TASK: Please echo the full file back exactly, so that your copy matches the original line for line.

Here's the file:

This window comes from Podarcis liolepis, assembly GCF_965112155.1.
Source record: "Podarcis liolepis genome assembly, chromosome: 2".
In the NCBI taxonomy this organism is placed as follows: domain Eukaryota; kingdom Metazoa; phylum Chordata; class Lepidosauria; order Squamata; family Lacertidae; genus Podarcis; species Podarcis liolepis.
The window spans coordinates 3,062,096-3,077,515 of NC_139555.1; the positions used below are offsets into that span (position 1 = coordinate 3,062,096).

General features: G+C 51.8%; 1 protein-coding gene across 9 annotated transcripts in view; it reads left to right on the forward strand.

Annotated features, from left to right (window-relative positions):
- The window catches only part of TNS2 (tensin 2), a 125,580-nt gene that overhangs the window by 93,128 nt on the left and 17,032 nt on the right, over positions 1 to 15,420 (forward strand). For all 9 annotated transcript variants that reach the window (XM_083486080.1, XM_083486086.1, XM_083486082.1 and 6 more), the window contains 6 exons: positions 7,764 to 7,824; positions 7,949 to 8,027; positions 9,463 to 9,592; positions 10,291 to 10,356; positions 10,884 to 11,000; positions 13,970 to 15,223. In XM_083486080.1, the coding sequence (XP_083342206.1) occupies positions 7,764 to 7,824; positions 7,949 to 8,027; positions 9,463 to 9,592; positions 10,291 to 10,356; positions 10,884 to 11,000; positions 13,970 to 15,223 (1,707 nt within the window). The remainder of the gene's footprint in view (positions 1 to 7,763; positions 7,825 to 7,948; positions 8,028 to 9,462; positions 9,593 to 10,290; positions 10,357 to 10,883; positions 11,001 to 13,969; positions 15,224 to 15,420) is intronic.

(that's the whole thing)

This window comes from Podarcis liolepis, assembly GCF_965112155.1.
Source record: "Podarcis liolepis genome assembly, chromosome: 2".
In the NCBI taxonomy this organism is placed as follows: domain Eukaryota; kingdom Metazoa; phylum Chordata; class Lepidosauria; order Squamata; family Lacertidae; genus Podarcis; species Podarcis liolepis.
The window spans coordinates 3,062,096-3,077,515 of NC_139555.1; the positions used below are offsets into that span (position 1 = coordinate 3,062,096).

General features: G+C 51.8%; 1 protein-coding gene across 9 annotated transcripts in view; it reads left to right on the forward strand.

Annotated features, from left to right (window-relative positions):
- The window catches only part of TNS2 (tensin 2), a 125,580-nt gene that overhangs the window by 93,128 nt on the left and 17,032 nt on the right, over positions 1 to 15,420 (forward strand). For all 9 annotated transcript variants that reach the window (XM_083486080.1, XM_083486086.1, XM_083486082.1 and 6 more), the window contains 6 exons: positions 7,764 to 7,824; positions 7,949 to 8,027; positions 9,463 to 9,592; positions 10,291 to 10,356; positions 10,884 to 11,000; positions 13,970 to 15,223. In XM_083486080.1, the coding sequence (XP_083342206.1) occupies positions 7,764 to 7,824; positions 7,949 to 8,027; positions 9,463 to 9,592; positions 10,291 to 10,356; positions 10,884 to 11,000; positions 13,970 to 15,223 (1,707 nt within the window). The remainder of the gene's footprint in view (positions 1 to 7,763; positions 7,825 to 7,948; positions 8,028 to 9,462; positions 9,593 to 10,290; positions 10,357 to 10,883; positions 11,001 to 13,969; positions 15,224 to 15,420) is intronic.